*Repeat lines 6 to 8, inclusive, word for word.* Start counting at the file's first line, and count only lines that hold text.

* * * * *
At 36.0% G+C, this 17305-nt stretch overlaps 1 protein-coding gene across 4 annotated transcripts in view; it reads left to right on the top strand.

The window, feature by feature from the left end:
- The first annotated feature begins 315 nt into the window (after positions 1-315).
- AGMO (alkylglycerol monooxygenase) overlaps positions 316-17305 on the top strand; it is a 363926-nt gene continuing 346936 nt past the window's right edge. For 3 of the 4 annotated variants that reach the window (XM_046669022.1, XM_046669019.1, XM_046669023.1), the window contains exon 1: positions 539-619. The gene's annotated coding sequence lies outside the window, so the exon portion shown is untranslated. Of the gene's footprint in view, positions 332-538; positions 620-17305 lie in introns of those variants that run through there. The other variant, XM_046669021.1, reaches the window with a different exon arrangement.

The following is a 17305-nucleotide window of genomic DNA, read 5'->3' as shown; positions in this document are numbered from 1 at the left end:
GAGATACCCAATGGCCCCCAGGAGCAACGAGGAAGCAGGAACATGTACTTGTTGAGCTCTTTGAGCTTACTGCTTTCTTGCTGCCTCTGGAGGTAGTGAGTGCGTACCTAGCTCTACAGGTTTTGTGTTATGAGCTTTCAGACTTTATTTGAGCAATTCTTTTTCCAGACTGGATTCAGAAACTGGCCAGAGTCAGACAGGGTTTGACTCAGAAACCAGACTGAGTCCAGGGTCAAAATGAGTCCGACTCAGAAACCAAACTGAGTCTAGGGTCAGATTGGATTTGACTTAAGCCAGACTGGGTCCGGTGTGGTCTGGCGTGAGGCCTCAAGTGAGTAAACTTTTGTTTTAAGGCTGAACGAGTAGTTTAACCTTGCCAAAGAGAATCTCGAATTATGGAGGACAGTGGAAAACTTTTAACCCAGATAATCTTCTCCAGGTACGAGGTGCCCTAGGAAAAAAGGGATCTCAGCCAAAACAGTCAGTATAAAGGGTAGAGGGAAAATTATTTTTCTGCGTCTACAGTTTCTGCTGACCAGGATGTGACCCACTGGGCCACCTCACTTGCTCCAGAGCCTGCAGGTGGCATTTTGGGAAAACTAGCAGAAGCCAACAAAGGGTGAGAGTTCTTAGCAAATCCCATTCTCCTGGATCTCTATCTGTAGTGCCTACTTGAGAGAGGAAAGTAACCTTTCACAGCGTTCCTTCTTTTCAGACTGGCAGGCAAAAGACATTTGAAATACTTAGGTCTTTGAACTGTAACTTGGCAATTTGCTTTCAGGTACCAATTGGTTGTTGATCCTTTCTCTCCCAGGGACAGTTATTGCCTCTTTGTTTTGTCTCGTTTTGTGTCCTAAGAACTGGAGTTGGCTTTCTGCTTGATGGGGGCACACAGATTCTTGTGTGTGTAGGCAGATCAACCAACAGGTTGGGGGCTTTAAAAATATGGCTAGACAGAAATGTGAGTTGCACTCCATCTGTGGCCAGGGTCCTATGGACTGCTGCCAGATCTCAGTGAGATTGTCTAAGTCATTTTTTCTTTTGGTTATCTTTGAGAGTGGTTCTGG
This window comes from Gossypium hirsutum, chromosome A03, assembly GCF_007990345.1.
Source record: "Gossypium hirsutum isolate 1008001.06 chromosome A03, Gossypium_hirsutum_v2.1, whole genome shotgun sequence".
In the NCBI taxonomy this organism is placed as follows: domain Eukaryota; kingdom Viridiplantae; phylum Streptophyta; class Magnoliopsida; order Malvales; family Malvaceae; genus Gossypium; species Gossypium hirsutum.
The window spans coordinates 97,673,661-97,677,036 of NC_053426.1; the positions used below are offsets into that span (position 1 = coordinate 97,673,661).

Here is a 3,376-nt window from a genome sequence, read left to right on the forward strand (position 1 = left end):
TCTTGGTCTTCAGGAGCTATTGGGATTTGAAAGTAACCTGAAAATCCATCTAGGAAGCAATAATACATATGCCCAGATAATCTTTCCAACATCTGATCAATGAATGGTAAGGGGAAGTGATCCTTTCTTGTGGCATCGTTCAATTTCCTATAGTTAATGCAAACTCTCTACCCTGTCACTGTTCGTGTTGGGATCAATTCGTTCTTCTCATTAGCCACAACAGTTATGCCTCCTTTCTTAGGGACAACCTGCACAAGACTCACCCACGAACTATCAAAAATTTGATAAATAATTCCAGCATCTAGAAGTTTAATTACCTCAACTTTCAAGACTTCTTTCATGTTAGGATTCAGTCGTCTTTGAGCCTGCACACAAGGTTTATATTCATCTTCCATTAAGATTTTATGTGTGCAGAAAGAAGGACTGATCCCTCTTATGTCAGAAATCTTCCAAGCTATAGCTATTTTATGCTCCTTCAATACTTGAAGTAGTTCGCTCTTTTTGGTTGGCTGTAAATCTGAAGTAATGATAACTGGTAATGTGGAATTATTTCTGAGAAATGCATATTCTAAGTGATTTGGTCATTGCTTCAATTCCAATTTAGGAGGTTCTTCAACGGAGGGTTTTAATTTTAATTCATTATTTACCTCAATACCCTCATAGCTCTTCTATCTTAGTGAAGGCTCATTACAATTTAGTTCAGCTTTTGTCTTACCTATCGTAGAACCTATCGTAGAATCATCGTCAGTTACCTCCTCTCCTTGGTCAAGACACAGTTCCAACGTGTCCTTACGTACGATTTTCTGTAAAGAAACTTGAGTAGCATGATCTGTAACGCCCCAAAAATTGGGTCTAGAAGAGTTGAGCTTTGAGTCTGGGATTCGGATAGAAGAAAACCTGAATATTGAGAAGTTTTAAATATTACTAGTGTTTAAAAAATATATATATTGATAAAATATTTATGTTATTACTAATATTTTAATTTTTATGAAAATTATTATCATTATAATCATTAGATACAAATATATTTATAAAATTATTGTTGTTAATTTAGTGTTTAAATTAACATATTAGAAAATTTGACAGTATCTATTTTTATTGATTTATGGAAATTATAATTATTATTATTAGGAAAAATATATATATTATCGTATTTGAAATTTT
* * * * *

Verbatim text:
GAGATACCCAATGGCCCCCAGGAGCAACGAGGAAGCAGGAACATGTACTTGTTGAGCTCTTTGAGCTTACTGCTTTCTTGCTGCCTCTGGAGGTAGTGAGTGCGTACCTAGCTCTACAGGTTTTGTGTTATGAGCTTTCAGACTTTATTTGAGCAATTCTTTTTCCAGACTGGATTCAGAAACTGGCCAGAGTCAGACAGGGTTTGACTCAGAAACCAGACTGAGTCCAGGGTCAAAATGAGTCCGACTCAGAAACCAAACTGAGTCTAGGGTCAGATTGGATTTGACTTAAGCCAGACTGGGTCCGGTGTGGTCTGGCGTGAGGCCTCAAGTGAGTAAACTTTTGTTTTAAGGCTGAACGAGTAGTTTAACCTTGCCAAAGAGAATCTCGAATTATGGAGGACAGTGGAAAACTTTTAACCCAGATAATCTTCTCCAGGTACGAGGTGCCCTAGGAAAAAAGGGATCTCAGCCAAAACAGTCAGTATAAAGGGTAGAGGGAAAATTATTTTTCTGCGTCTACAGTTTCTGCTGACCAGGATGTGACCCACTGGGCCACCTCACTTGCTCCAGAGCCTGCAGGTGGCATTTTGGGAAAACTAGCAGAAGCCAACAAAGGGTGAGAGTTCTTAGCAAATCCCATTCTCCTGGATCTCTATCTGTAGTGCCTACTTGAGAGAGGAAAGTAACCTTTCACAGCGTTCCTTCTTTTCAGACTGGCAGGCAAAAGACATTTGAAATACTTAGGTCTTTGAACTGTAACTTGGCAATTTGCTTTCAGGTACCAATTGGTTGTTGATCCTTTCTCTCCCAGGGACAGTTATTGCCTCTTTGTTTTGTCTCGTTTTGTGTCCTAAGAACTGGAGTTGGCTTTCTGCTTGATGGGGGCACACAGATTCTTGTGTGTGTAGGCAGATCAACCAACAGGTTGGGGGCTTTAAAAATATGGCTAGACAGAAATGTGAGTTGCACTCCATCTGTGGCCAGGGTCCTATGGACTGCTGCCAGATCTCAGTGAGATTGTCTAAGTCATTTTTTCTTTTGGTTATCTTTGAGAGTGGTTCTGG
This window comes from Gossypium hirsutum, chromosome A03, assembly GCF_007990345.1.
Source record: "Gossypium hirsutum isolate 1008001.06 chromosome A03, Gossypium_hirsutum_v2.1, whole genome shotgun sequence".